Mike Satre is familiar with the image that probably pops into your head when you think of gold mining in Alaska:

“The old prospector with a pickaxe and a donkey.”

The gold-seeking sourdough certainly has a place in Alaska history. But metals and minerals are a far bigger part of the state’s story than the Klondike gold rush alone.

“Mining and using Alaska’s minerals has been happening for millennia,” said Satre, a geologist who now works in public affairs for Hecla’s Greens Creek Mine in his hometown of Juneau.

For thousands of years, Alaska Native people used jade and copper in tools and jewelry, Satre said. Today, Alaska’s five large metal mines -- Greens Creek, Red Dog, Fort Knox, Pogo and Kensington -- produce gold, silver, lead and zinc. And it’s serious business -- about $2.4 billion in estimated revenue last year, according to the Alaska Department of Natural Resources.

“Red Dog is one of the world’s largest zinc mines,” Satre said. “Greens Creek is the largest primary silver producer in the United States.”

Minerals -- often shipped as concentrates or, in the case of gold, as partially refined doré bars -- now make up more than a third of Alaska’s total exports. And they almost certainly return to the state, transformed and put to use in everyday items.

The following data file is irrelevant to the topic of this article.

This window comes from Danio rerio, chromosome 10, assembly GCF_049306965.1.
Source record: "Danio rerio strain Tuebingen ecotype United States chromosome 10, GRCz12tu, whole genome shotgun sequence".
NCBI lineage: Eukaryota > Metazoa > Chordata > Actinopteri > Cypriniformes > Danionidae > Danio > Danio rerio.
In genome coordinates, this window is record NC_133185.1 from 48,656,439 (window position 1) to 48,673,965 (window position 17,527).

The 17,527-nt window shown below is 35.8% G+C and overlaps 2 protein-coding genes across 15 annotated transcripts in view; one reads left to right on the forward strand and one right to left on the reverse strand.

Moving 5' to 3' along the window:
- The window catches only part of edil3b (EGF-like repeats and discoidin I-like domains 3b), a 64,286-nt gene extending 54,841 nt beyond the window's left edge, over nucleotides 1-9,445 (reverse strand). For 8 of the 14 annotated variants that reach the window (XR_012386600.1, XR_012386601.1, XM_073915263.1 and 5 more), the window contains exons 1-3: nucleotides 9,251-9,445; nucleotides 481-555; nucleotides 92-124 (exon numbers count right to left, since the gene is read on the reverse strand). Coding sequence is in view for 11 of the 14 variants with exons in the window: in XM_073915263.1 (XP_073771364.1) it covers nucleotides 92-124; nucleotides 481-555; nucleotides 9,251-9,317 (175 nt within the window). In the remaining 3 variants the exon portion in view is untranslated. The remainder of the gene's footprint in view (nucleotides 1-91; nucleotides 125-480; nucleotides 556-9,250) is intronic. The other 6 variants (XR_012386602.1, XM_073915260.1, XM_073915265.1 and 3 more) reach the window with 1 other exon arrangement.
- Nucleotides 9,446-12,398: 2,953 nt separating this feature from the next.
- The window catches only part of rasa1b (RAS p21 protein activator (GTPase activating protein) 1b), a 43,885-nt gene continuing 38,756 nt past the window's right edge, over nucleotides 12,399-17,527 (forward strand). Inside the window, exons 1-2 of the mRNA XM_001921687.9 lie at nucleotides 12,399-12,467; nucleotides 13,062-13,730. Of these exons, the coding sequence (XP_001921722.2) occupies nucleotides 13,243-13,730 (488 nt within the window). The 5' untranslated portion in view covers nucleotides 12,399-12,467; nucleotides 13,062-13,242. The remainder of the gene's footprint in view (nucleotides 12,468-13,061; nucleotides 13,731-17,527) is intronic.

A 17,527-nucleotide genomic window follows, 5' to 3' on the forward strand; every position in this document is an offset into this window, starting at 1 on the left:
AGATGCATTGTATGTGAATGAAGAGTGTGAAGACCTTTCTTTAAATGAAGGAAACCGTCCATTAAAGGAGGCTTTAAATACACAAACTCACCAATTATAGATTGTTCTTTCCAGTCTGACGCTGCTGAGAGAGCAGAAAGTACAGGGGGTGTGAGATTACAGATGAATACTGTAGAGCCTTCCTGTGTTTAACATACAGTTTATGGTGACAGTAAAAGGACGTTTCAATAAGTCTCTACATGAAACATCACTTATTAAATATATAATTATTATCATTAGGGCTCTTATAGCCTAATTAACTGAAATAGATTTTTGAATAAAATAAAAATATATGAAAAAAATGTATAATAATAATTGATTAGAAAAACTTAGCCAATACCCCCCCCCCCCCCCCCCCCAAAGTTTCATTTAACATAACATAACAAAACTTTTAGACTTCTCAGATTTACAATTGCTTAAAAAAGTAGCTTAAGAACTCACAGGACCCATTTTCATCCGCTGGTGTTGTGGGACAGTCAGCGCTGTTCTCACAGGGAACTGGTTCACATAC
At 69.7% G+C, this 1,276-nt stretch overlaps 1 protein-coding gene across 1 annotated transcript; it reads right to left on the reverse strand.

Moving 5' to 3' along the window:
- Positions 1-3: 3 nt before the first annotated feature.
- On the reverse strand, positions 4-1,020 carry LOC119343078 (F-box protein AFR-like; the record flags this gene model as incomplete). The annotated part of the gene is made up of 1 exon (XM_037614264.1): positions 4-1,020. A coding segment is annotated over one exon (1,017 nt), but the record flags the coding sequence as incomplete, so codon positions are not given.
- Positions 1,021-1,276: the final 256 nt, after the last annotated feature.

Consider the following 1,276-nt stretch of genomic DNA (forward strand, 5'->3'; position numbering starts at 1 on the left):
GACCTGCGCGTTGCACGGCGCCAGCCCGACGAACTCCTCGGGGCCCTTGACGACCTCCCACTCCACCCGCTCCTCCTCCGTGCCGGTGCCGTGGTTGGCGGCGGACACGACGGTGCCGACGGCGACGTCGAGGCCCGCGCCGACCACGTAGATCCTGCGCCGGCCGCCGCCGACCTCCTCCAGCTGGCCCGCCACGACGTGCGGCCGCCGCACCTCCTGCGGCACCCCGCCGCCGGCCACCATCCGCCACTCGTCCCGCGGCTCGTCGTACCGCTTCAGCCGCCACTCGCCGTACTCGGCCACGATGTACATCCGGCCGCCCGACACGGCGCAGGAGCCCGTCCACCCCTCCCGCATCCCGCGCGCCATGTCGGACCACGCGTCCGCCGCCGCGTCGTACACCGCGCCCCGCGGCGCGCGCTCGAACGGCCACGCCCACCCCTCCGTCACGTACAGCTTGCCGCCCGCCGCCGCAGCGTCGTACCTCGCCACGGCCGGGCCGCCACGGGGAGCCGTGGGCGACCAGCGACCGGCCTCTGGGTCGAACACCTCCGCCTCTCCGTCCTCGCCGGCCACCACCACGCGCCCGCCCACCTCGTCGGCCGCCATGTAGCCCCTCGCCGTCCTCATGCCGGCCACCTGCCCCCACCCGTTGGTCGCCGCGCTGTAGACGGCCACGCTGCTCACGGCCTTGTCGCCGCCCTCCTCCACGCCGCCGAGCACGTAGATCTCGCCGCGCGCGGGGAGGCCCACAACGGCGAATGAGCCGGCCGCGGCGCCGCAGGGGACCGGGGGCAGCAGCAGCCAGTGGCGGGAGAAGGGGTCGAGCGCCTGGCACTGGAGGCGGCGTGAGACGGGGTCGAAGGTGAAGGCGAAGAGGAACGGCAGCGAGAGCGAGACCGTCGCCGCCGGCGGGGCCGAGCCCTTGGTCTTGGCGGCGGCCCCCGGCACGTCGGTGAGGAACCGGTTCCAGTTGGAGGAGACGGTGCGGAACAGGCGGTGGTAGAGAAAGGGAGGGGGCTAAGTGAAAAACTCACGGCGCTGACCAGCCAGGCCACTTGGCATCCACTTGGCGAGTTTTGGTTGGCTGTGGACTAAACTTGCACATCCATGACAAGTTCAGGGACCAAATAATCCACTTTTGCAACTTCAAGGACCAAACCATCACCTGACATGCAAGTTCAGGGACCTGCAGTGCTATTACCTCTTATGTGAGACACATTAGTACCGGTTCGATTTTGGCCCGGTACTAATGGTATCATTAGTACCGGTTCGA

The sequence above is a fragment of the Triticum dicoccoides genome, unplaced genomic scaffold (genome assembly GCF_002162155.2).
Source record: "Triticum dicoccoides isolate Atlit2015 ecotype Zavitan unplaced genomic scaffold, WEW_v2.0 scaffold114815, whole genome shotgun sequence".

Photo courtesy of Trilogy Metals Inc.

“I think what Alaskans don’t necessarily recognize, and they should be really proud of, is that we have a history of responsibly producing the metals that the world needs here in Alaska,” Satre said. “The ability of people over millennia to find these materials that they need for their society, now our modern society -- that whole process just fascinates me, that we’ve figured that out over time.”

Even if you don’t work at an Alaska mine -- or know any of the approximately 4,500 people who do -- you’ve almost certainly encountered a product that may have been made using Alaska metals. Here’s a look at just a few of them.

Photo courtesy of Greens Creek Mine.


“If you want to hold all of Alaska’s minerals in your hand, you just hold your smartphone,” Satre said. “It’s going to have everything we’re producing, plus minerals like copper that we have in abundance but aren’t mining. This is where everything’s being used.”

Gold, silver, zinc and even lead are used to build the world’s increasingly pocket-sized electronics. Even when the overall market for gold and silver is down, it continues to increase in the tech industry as consumers demand more and more memory in their devices. The precious metals don’t corrode, along with other qualities that make them ideal for use in electronics.